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McDonald's, Wendy's enter the chicken tender market

With rising demand and falling costs, this is a game of chicken where everyone wins

This post is part of the Food Writer’s Diary blog.

Two of the Big Three burger chains are engaged in a sort of chicken fight.

McDonald's and Wendy's have almost simultaneously launched new versions of chicken tenders.

McDonald's at the end of September launched Buttermilk Crispy Tenders. The seasoned, battered, breaded and deep-fried chicken product is a permanent, premium addition to the menu, available in available in 4-, 6-, and 10-piece servings, starting at $3.79 for 4 pieces.

Just two weeks later, Wendy's introduced its chicken tenders. Although the smallest of the Big Three burger chains — at around 5,700 domestic units, compared to McDonald's more than 14,000 and Burger King's 7,200 — kind of pitched the tenders to me as a response to McDonald's new item, they acknowledged in a press release that the product was two years in the making and later told me it's part of a $30 million investment to source "better-tasting, more tender and flavorful chicken." Wendy's tenders start at $3.49 for three pieces, and four pieces are $4.19.

This is the first time Wendy's has offered chicken tenders since 2007. McDonald's last had chicken tenders four years ago.

Wendy's

Both Wendy's and McDonald's tenders are permanent additions to the menu and, interestingly, both chains also introduced a new sauce to go with their tenders. McDonald's describes its new Signature Sauce as "the perfect balance of sweet and tangy."

A Wendy's spokeswoman is a bit more thorough in her description of the new “Side of S'Awesome” sauce.

"The sauce is inspired by fan-favorite condiments," she said in an email, "featuring the best of everything: the creaminess of ranch dressing, the smoky flavors of barbeque, a teeny kick of hot sauce, a hint of honey mustard and a dash of Worcestershire sauce."

Burger King is sitting out this particular round of competition. A spokeswoman from the No. 2 burger chain confirmed that the chain has "chicken fries" — which is chicken breast that has bean cut into French fry shapes, battered and fried — chicken nuggets and chicken breast sandwiches, but no tenders.

McDonald's and Wendy's are just the two latest, and largest, chains to get in on chicken tenders.

Long John Silver's introduced breaded and fried Crispy Chicken Tenders as a limited-time offer in April for $1.29 per tender at its nearly 700 units, and in May 50-unit casual-dining chain Quaker Steak & Lube introduced Honey Stung Chicken Salad as a permanent addition. The salad, retailing for around $11, is made with spring mix, chopped romaine lettuce, sweet onion dressing, tomatoes, cheddar Jack cheese, red onion, honey and honey-glazed fried-chicken tenders.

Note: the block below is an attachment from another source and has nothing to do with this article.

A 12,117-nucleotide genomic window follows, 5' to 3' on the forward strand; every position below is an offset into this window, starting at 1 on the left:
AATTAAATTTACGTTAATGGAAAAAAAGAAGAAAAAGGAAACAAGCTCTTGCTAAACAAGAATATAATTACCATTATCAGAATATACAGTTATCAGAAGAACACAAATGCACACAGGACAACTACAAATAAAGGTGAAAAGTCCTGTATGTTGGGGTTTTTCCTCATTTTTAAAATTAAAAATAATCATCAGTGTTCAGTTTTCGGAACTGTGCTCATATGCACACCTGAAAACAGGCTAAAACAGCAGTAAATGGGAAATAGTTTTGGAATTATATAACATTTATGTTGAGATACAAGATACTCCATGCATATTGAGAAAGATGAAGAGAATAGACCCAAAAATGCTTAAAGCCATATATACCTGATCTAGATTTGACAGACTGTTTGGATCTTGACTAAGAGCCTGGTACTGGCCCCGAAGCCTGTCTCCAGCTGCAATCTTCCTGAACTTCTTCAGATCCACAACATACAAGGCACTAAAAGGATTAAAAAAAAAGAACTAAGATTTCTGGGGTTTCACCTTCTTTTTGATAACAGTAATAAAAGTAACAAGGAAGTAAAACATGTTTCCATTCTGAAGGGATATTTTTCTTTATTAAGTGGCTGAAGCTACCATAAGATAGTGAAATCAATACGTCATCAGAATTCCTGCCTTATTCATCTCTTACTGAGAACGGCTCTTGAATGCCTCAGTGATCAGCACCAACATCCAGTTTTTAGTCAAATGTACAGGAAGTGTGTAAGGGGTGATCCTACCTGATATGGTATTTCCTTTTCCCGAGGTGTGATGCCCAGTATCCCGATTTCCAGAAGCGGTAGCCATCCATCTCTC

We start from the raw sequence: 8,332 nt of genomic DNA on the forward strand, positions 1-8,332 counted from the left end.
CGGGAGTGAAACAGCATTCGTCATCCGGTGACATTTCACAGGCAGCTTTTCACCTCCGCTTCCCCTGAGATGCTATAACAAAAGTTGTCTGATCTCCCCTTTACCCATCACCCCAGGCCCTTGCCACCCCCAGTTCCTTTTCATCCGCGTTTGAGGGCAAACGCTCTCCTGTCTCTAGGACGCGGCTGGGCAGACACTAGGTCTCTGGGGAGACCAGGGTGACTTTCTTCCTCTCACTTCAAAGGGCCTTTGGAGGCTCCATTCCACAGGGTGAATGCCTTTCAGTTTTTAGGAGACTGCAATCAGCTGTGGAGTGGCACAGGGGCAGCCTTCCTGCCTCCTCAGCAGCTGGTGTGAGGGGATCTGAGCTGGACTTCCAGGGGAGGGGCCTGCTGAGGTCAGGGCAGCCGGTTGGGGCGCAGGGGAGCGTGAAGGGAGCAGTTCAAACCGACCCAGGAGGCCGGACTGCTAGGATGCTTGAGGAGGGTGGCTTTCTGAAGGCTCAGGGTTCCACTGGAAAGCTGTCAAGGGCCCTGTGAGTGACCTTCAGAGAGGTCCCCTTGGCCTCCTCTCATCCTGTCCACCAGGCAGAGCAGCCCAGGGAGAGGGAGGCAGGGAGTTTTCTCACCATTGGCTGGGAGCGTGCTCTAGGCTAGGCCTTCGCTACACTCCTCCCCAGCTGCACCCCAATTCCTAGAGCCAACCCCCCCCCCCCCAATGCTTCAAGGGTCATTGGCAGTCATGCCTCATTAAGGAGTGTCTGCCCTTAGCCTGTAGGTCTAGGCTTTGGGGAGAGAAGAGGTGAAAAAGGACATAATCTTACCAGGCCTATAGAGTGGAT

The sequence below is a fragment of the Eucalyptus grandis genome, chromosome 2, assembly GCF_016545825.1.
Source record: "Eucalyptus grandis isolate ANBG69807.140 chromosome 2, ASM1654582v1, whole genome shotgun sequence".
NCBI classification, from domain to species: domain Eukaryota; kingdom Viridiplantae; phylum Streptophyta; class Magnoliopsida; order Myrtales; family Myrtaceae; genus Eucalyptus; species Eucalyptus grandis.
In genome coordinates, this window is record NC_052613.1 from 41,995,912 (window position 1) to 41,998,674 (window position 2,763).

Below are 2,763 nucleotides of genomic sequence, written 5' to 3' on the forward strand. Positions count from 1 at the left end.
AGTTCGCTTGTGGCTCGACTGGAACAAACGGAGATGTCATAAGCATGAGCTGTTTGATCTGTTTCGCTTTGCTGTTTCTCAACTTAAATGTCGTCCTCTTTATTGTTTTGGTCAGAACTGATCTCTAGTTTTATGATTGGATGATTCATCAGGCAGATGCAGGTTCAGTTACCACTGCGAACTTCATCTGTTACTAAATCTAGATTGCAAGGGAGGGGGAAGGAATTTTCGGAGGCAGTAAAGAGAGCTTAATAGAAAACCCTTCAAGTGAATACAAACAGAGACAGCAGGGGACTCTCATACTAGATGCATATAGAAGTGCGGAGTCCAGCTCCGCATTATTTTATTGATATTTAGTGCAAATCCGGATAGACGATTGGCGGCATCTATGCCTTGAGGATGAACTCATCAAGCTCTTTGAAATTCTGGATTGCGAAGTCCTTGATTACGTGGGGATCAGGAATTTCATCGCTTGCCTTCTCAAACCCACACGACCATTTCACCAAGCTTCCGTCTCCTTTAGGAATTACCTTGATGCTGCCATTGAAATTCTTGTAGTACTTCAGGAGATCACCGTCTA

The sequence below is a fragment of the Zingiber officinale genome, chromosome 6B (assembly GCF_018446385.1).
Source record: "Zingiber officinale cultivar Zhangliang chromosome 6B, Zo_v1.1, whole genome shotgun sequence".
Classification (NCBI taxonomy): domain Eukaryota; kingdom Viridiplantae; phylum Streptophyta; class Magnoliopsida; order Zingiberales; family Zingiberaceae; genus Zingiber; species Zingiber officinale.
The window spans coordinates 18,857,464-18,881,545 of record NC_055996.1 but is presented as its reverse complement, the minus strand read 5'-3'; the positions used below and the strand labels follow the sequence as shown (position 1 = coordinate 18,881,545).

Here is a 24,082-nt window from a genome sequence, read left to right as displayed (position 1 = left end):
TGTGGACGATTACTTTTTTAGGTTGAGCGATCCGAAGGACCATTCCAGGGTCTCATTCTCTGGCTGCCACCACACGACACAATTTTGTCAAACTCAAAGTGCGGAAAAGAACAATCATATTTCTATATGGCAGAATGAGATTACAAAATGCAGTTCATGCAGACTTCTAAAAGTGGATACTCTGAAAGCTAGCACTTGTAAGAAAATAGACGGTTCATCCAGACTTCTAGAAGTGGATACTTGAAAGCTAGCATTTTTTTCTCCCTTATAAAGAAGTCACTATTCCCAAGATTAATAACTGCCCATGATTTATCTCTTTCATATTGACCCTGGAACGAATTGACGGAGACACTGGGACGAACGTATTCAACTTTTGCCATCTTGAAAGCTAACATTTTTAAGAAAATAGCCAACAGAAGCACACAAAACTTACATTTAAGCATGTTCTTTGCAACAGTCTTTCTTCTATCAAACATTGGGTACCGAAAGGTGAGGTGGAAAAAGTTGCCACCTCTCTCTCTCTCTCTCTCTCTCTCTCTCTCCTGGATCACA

Long John Silver's

Back in February, Hardee's promoted its existing tenders by providing the option of dressing them in Cajun seasoning as a limited time offer.

Hardee's

Then in April, South Philly Cheesesteaks & Fries, a 15-unit subsidiary of Villa Restaurant Group, introduced The Chick Philly — breaded, fried chicken tenders with pickle chips and mayonnaise drizzled with honey and served on a 10-inch roll for around $7.50.

In July, because of a legal complaint from another quick-service chain that may or may not have been Chick-fil-A, South Philly renamed the sandwich The Cease and Desist.

South Philly Cheesesteaks

As far as white-meat chicken goes, the tender is a premium product. It's the whole pectoralis minor muscle of a chicken, attached to the main breast — sort of the tenderloin of the chicken. Only two exist per bird, and they're the cut used by 310-unit Raising Cane's Chicken Fingers, often regarded as the best in class when it comes to chicken fingers, and one of the fastest growing chains in foodservice.

Consumer research group NPD doesn't measure consumption of tenders per say, but it says chicken strip consumption, which includes tenders, is on the rise. Some 1.3 billion servings of chicken strips were ordered at restaurants in the year ending August 2017, according to NPD — up 2 percent from the previous year.

Meanwhile, although wing prices are at record highs and are expected to continue rising through Super Bowl weekend, tenders are exhibiting what commodity expert DeWayne Dove calls "typical seasonality." The vice president of purchasing for purchasing cooperative SpenDifference, based in Denver, said breast tenders were as high as $2.28 per pound during the height of grilling season, but they're down to around $1.50 at the moment and are expected to bottom out in the fourth quarter.

With tender prices falling even as consumption is on the rise, we're in the rare situation in which this is a game of chicken that everyone might be able to win. 

Contact Bret Thorn at [email protected]

Follow him on Twitter: @foodwriterdiary

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